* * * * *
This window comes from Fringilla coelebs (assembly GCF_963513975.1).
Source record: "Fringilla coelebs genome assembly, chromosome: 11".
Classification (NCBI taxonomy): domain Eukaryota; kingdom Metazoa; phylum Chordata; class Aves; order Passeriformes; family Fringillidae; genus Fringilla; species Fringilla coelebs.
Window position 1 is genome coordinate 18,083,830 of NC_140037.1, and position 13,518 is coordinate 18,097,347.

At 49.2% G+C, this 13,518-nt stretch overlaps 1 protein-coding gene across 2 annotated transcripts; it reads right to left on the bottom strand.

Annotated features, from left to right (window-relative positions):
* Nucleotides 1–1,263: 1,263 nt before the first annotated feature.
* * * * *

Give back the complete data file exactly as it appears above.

This window comes from Fringilla coelebs (assembly GCF_963513975.1).
Source record: "Fringilla coelebs genome assembly, chromosome: 11".
Classification (NCBI taxonomy): domain Eukaryota; kingdom Metazoa; phylum Chordata; class Aves; order Passeriformes; family Fringillidae; genus Fringilla; species Fringilla coelebs.
Window position 1 is genome coordinate 18,083,830 of NC_140037.1, and position 13,518 is coordinate 18,097,347.

At 49.2% G+C, this 13,518-nt stretch overlaps 1 protein-coding gene across 2 annotated transcripts; it reads right to left on the bottom strand.

Annotated features, from left to right (window-relative positions):
* Nucleotides 1–1,263: 1,263 nt before the first annotated feature.